Going beyond the traditional preoccupation with the question of food security (the concern by governments to provide enough food for its population out of fear of hunger), food activists and researchers today are invested in the concept of food sovereignty.
Reem Saad, a professor of social anthropology at AUC, Habib Ayeb, a geographer and professor at the Social Research Center, and others have been working for more than 10 years on advocating food sovereignty, which was eventually included in the 2014 Egyptian Constitution under Article 79.
“We have found out, through our research, the link between agro-biodiversity and secure tenancy for farmers,” says Saad. She adds that big corporations are monopolizing the seeds market (such as Monsanto), creating a situation whereby farmers are dependent on patent hybrid seeds that they cannot replant. Thus, corporatizing seeds has led to the disappearance of local seed varieties and the loss of farmers’ autonomy.
“Food sovereignty is about the quality of the produce, not just the quantity, and the welfare of the ones who produce our food, the farmers,” Saad explains. “It turns out that the local food, which tastes good and invokes good memories, is also the ethical choice.”
Inspired by the January 25 revolution in 2011, and driven by this conviction for the right of Egyptians to have access to good-quality food, as well as the right of farmers to make their own decisions and preserve their local varieties of seeds rather than depend on seed corporations and global market prices, initiatives such as Nawaya and Baladini evolved.
Under the title, “Where is our baladi [local] food?” Sara al-Sayed, co-founder of Nawaya, and Sara Pozzi, co-founder of Baladini, spoke at the symposium. They started off by asking if local food is the answer to the food sovereignty question, defined as people’s right to healthy, culturally appropriate and ecologically sound food choices.
Nawaya is a social enterprise that works with small herder farmers in a peri-urban area in Giza governorate, where quality of life is poor, infrastructure is weak and farmers produce low-quality food due to unmonitored use of chemical fertilizers. Nawaya, for example, worked with local farmers to raise “ancient, resilient and indigenous Egyptian Bagawi chickens” originally grown in Fayoum in order to sell them in high-end farmers’ markets. The idea is to help the farmers raise their income, preserve the local variety (in this case, of chicken) and spread knowledge about better farming practices.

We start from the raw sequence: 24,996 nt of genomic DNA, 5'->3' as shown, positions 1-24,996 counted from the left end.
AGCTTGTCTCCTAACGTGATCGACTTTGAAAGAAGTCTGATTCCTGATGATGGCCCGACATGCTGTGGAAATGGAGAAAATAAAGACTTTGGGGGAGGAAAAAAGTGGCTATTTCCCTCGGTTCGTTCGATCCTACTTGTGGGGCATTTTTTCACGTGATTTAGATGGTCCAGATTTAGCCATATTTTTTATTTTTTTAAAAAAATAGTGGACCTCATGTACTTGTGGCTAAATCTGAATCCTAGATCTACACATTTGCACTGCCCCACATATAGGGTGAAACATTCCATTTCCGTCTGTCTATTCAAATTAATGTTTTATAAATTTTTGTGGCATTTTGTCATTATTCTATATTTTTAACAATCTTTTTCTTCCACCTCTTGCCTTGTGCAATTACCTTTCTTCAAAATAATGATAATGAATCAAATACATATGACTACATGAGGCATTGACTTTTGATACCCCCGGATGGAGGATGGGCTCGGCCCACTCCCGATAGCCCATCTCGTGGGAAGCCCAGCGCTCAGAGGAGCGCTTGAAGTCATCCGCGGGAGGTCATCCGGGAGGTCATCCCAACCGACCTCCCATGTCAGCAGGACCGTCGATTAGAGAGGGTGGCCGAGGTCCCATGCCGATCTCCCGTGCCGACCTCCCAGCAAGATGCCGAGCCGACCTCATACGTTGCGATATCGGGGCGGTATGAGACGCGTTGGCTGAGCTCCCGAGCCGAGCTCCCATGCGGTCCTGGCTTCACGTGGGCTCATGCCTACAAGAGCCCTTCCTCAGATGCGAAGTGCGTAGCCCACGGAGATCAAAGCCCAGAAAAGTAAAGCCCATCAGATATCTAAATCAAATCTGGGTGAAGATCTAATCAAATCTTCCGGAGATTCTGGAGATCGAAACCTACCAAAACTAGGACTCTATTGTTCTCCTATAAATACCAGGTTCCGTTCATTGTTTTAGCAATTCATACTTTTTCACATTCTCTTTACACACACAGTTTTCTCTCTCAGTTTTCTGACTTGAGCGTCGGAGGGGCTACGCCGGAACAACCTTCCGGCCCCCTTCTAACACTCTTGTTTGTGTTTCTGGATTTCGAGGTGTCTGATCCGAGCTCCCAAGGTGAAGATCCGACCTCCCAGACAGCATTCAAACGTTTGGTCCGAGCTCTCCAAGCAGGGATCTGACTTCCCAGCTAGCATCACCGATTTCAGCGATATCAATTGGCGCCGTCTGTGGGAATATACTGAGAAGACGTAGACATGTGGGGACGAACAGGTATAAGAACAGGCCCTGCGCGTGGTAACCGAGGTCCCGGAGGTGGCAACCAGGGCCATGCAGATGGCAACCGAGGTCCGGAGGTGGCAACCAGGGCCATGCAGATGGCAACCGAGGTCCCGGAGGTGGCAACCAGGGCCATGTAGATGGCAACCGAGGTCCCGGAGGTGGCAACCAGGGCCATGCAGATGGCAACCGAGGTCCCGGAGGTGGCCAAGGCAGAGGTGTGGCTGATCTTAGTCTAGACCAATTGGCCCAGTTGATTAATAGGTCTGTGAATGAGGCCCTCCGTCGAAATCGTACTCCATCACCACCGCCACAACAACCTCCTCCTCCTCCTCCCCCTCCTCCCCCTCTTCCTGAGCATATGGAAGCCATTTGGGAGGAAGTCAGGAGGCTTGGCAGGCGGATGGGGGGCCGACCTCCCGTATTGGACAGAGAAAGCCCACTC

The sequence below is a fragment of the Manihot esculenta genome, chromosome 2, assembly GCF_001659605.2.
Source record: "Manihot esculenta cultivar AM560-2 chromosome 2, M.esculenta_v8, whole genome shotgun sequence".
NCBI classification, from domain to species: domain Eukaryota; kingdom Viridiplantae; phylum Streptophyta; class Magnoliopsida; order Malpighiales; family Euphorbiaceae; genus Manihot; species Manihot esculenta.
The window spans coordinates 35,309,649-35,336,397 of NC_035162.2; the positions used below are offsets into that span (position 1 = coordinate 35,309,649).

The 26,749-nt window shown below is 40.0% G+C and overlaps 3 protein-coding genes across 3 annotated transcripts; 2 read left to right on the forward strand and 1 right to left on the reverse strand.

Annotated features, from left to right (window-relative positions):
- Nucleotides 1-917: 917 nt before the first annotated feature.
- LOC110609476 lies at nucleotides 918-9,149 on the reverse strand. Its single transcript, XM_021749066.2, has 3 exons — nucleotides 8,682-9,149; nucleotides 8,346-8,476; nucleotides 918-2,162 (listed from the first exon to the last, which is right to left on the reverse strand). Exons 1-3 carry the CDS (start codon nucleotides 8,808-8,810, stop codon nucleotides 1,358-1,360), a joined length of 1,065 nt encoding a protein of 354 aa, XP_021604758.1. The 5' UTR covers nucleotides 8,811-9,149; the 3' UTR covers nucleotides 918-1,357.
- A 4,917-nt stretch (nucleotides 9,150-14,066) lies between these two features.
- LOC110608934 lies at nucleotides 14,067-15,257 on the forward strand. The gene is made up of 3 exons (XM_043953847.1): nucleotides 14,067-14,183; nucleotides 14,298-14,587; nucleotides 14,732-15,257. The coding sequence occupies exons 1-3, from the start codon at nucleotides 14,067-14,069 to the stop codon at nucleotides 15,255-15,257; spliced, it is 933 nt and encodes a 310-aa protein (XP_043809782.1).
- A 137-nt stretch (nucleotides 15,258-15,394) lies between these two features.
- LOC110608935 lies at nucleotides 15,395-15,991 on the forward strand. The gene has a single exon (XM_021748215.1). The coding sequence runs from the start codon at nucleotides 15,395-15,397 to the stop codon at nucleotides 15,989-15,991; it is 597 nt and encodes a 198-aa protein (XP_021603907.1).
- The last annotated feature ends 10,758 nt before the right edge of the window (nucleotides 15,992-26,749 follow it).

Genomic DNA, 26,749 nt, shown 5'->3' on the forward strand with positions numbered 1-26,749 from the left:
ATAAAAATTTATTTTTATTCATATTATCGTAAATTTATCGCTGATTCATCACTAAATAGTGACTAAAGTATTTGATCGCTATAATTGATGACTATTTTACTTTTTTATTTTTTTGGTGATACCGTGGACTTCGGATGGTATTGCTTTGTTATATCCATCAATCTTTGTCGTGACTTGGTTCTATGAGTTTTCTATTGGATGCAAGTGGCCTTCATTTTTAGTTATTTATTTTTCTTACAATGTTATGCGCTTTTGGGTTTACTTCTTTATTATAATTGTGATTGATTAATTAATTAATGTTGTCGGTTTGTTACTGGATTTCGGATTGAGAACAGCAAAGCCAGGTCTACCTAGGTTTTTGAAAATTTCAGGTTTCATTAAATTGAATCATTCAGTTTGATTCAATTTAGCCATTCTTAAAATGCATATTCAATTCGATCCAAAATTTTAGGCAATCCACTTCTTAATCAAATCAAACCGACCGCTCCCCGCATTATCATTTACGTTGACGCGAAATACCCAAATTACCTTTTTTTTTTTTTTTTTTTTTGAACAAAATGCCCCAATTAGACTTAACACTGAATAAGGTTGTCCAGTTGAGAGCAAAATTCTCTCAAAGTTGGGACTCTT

“Our idea is to protect local varieties and protect farmers who produce them. By granting them access to a niche market, we are securing a transitory market to protect them,” Sayed tells me.
A number of the food activists I spoke with advocated eating locally produced food and supporting small farmers, even if that means buying expensive artisanal products, if you can afford to. Bassem Khalifa, co-founder of Ma7ali, a deli in the Cairene neighborhood of Maadi that sources local produce, explains the case for eating local: “It is environmentally sound, less food miles in transportation, and supports local communities by creating a demand for clean local produce.”
This is also the motto of Baladini, “a community kitchen [in Sakkara] for rural women to become artisanal food producers through the creation of high-quality, nutritious food.” According to Sayed and Pozzi, women are the biggest guardians of local Egyptian food, and they work with them to reconfigure and preserve food traditions.
The role of women in preserving food traditions is not confined to cooking recipes, but also extends to knowledge of farming local seeds.
“Women farmers want to cook tasty food for their families. So they farm local seeds (which yield tastier produce) in small pieces of land for household consumption. They have the know-how of local seed production and propagation (storage),” Saad tells me. By preserving local seeds, small farmers protect themselves from the market, she adds. She explains that even if we valorize the local produce to sell it as an elite product, it is worthwhile because we need to protect local varieties and create a market for them, but we are also in need of farmers’ co-ops for marketing local products.